Dot Restrictions On the Car Smart Phone Convergence

Author: Rosenberg & Gluck, LLP

The more appealing and sophisticated high technology becomes, the more auto manufacturers want to incorporate it into vehicles. Enhanced communication, entertainment systems and navigation devices are features that sell cars. MirrorLink has developed car entertainment systems and smartphones with downloadable software for screens that face drivers. MirrorLink’s technology “connects a smartphone and car entertainment system with two-way audio, video and data link.” Eighty-five auto manufacturers are onboard with the technology and considering building these features into cars before sale.

The paradox is that the greater the technological allure, the greater the distraction and traffic dangers. Distracted driving has been a U.S. Department of Transportation (DOT) concern within recent years because it predisposes drivers to accident injuries and fatalities.

On April 23, 2013, U.S. Transportation Secretary Ray LaHood announced new voluntary guidelines for auto manufacturers in an effort to reduce driving distractions. The guidelines target ways to limit the amount of time drivers have their attention off driving. Guidelines only allow drivers two seconds at a time to perform a task and 12 seconds total. After that, the operation disables unless vehicles are stopped and parked. These disable functions would be applied to the following:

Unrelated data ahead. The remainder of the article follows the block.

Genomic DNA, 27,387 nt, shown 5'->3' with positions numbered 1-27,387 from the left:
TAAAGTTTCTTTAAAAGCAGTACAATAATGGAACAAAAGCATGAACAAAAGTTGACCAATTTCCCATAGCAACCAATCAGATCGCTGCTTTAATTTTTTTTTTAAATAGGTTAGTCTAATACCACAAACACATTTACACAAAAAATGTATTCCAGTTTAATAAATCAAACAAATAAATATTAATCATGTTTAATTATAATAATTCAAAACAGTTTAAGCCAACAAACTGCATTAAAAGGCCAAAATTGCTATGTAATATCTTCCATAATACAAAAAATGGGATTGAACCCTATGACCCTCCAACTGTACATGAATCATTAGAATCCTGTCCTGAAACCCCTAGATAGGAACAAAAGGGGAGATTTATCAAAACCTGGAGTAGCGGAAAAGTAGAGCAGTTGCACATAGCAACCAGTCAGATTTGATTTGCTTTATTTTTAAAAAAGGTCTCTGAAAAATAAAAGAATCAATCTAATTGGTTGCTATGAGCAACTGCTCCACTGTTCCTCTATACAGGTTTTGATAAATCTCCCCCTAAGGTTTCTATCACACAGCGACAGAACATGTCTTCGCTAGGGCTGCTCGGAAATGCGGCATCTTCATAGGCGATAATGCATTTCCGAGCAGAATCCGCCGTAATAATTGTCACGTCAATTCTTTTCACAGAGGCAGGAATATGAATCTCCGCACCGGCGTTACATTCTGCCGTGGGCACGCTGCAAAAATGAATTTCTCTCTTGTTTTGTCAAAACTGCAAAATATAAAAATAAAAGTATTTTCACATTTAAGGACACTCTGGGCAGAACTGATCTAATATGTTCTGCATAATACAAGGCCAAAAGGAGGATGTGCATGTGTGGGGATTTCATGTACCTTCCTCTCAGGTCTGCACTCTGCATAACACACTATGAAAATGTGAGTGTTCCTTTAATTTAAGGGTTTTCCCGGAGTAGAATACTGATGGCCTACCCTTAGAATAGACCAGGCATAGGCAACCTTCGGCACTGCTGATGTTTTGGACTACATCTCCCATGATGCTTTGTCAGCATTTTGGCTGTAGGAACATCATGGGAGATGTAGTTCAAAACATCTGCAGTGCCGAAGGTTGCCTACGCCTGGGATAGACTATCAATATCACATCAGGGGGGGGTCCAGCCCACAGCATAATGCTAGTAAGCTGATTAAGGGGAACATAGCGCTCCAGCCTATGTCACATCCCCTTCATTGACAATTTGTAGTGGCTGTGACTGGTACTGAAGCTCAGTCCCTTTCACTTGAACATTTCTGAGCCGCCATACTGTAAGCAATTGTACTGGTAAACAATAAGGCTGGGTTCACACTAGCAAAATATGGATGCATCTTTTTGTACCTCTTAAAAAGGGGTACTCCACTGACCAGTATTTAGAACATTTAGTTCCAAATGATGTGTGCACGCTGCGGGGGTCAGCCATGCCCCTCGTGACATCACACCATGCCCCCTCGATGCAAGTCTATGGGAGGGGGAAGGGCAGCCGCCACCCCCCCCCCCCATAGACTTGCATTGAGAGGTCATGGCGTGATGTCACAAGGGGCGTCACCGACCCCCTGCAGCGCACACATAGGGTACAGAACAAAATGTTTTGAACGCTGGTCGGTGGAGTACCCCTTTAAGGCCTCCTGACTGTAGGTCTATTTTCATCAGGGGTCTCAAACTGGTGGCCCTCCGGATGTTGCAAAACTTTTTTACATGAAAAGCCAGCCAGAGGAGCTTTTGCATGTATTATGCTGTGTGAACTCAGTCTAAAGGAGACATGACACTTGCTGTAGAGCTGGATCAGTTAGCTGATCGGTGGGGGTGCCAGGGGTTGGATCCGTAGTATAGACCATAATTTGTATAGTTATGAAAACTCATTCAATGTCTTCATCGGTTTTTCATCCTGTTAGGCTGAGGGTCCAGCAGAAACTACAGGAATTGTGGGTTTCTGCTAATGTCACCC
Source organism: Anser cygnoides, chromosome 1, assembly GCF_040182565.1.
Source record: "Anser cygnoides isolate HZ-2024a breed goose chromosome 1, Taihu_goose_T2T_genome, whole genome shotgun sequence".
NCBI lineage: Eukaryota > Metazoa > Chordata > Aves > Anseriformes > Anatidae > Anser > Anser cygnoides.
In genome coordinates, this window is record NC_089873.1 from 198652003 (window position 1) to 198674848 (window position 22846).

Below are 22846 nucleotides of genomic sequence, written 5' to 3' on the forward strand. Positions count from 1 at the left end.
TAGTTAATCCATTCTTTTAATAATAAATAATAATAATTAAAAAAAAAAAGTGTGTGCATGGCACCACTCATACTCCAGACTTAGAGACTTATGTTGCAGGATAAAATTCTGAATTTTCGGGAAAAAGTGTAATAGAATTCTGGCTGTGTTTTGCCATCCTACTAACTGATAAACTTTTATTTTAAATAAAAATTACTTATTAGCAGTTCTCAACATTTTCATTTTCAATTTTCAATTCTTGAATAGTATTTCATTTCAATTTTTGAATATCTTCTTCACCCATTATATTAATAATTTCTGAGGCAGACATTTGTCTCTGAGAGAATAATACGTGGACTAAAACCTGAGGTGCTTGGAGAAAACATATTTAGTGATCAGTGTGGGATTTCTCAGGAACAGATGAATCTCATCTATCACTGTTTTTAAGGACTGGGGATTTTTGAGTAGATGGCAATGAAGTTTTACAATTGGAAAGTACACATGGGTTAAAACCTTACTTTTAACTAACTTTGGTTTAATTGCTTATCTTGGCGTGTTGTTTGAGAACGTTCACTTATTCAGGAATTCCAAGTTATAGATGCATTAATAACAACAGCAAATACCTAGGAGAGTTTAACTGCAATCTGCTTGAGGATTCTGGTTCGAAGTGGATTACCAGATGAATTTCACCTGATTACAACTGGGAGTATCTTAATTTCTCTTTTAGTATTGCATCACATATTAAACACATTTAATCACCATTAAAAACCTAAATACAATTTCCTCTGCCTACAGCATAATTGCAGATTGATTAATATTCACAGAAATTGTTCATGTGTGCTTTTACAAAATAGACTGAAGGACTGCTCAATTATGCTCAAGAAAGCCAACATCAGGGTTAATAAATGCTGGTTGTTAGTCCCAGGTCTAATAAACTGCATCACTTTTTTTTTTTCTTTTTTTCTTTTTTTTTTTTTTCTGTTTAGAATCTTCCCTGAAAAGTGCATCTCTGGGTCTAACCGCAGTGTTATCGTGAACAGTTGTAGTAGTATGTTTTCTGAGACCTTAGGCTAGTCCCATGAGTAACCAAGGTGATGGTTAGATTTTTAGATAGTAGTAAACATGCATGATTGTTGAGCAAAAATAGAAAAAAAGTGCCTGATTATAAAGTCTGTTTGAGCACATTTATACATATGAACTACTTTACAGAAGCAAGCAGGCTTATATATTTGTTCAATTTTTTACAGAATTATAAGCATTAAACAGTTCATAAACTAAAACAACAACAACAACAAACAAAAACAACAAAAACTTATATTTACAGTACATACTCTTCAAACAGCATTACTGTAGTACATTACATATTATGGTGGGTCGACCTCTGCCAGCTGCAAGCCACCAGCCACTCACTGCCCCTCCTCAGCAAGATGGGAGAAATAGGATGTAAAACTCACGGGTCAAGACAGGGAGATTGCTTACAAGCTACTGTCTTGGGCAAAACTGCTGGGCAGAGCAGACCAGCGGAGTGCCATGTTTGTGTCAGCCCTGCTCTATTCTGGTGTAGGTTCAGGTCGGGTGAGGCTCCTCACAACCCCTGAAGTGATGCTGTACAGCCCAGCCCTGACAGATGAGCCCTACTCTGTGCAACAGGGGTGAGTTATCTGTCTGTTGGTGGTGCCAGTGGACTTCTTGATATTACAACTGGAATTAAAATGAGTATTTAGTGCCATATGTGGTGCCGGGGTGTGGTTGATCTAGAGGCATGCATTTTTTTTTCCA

• Manual texting for text messaging and internet browsing
  • Video phoning and conferencing
  • Text message, web pages and social media content displays

When distracted driving causes you or a loved one serious injury, get legal help from an experienced Long Island personal injury lawyer. Rosenberg & Gluck, LLP has extensive experience helping people recover damages in auto accident cases.